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Thought suppression and dietary restraint

Thought suppression and dietary restraint
Thought suppression and dietary restraint

The thesis commences with a review of thought suppression research and focuses on the effects of suppressing personally relevant material. Limitations of the research are discussed, in addition to the current theoretical understandings of thought suppression phenomenon. Following this, the review focuses on the clinical applications of thought suppression research in relation to dietary restraint. However, results have been inconsistent and further studies are required to differentiate between the effects of dietary restraint and disinhibition and investigate individual differences in thought suppression attempts. In view of this, the empirical paper investigated the effects of thought suppression, dietary restraint and disinhibition on automatic cognitive processes, in addition to individual differences in thought control techniques. Participants classified as low restraint, inhibited restraint and disinhibited restraint were instructed to either suppress or not suppress their thoughts prior to completing a modified Stroop task. It was found that, contrary to predictions, thought suppression decreased reaction time on the Stroop task. Furthermore, disinhibited restrainers were more likely to engage in thought suppression attempts, experienced higher levels of anxiety and were less likely to use adaptive thought control techniques compared to low restrainers and inhibited restrainers. Results are considered in relation to previous research, and methodological limitations as well as clinical implications and suggestions for future research are discussed.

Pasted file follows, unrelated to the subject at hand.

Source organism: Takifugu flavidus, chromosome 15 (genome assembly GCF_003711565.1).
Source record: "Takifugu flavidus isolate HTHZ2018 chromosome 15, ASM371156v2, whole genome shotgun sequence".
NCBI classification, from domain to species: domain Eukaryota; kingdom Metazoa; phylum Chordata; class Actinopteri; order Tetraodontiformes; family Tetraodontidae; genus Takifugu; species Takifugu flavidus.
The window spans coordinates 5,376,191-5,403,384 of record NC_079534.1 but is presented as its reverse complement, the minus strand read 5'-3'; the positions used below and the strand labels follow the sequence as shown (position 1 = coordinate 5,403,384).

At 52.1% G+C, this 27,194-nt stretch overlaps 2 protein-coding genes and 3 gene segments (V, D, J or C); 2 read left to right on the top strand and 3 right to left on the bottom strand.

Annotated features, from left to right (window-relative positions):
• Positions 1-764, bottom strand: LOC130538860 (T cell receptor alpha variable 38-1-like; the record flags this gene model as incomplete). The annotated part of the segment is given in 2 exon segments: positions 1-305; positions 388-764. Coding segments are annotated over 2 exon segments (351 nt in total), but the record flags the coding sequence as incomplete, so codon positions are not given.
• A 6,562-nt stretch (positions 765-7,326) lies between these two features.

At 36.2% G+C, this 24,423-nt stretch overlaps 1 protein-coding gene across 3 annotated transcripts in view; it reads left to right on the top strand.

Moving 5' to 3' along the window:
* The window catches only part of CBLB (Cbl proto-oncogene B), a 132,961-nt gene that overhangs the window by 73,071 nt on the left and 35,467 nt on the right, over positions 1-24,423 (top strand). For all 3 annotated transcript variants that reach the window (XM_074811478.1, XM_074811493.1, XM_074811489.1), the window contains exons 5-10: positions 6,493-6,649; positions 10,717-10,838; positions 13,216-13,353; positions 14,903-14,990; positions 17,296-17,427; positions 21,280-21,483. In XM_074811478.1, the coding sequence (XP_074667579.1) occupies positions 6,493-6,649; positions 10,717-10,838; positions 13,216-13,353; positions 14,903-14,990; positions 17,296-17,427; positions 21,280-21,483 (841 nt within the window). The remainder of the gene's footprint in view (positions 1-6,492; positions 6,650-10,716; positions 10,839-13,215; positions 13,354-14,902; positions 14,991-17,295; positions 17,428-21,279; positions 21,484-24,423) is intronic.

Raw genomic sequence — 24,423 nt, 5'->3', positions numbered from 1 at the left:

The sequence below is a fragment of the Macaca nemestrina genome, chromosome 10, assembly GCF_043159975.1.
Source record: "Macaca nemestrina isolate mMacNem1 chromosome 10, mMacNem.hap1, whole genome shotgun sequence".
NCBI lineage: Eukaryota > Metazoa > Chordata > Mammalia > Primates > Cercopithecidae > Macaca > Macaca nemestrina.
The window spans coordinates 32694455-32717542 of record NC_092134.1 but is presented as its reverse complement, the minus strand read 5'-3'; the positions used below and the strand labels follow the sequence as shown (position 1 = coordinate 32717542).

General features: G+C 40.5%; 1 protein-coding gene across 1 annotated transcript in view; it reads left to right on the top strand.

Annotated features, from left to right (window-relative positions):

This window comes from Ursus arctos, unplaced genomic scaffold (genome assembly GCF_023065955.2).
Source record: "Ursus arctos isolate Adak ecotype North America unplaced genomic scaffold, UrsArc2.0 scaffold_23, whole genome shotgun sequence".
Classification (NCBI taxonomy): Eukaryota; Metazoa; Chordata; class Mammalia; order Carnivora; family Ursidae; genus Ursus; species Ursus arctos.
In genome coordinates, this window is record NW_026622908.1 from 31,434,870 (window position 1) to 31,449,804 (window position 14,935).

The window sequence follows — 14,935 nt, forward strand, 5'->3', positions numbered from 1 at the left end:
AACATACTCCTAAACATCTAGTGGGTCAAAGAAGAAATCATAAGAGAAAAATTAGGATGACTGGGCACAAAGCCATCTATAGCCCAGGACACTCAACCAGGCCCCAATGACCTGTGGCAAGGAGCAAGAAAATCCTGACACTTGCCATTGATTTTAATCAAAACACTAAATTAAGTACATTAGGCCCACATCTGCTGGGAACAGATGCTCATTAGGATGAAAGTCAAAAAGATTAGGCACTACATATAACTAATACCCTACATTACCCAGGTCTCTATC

University of Southampton
Béiotice, Claire
Béiotice, Claire

Béiotice, Claire (2008) Thought suppression and dietary restraint. University of Southampton, Doctoral Thesis.

Record type: Thesis (Doctoral)

Abstract

The thesis commences with a review of thought suppression research and focuses on the effects of suppressing personally relevant material. Limitations of the research are discussed, in addition to the current theoretical understandings of thought suppression phenomenon. Following this, the review focuses on the clinical applications of thought suppression research in relation to dietary restraint. However, results have been inconsistent and further studies are required to differentiate between the effects of dietary restraint and disinhibition and investigate individual differences in thought suppression attempts. In view of this, the empirical paper investigated the effects of thought suppression, dietary restraint and disinhibition on automatic cognitive processes, in addition to individual differences in thought control techniques. Participants classified as low restraint, inhibited restraint and disinhibited restraint were instructed to either suppress or not suppress their thoughts prior to completing a modified Stroop task. It was found that, contrary to predictions, thought suppression decreased reaction time on the Stroop task. Furthermore, disinhibited restrainers were more likely to engage in thought suppression attempts, experienced higher levels of anxiety and were less likely to use adaptive thought control techniques compared to low restrainers and inhibited restrainers. Results are considered in relation to previous research, and methodological limitations as well as clinical implications and suggestions for future research are discussed.

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Published date: 2008

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Local EPrints ID: 467066
URI: http://eprints.soton.ac.uk/id/eprint/467066
PURE UUID: d6a7ad99-2d45-4af4-a8f8-b61d6770259f

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Date deposited: 05 Jul 2022 08:11
Last modified: 05 Jul 2022 08:11

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Contributors

Author: Claire Béiotice

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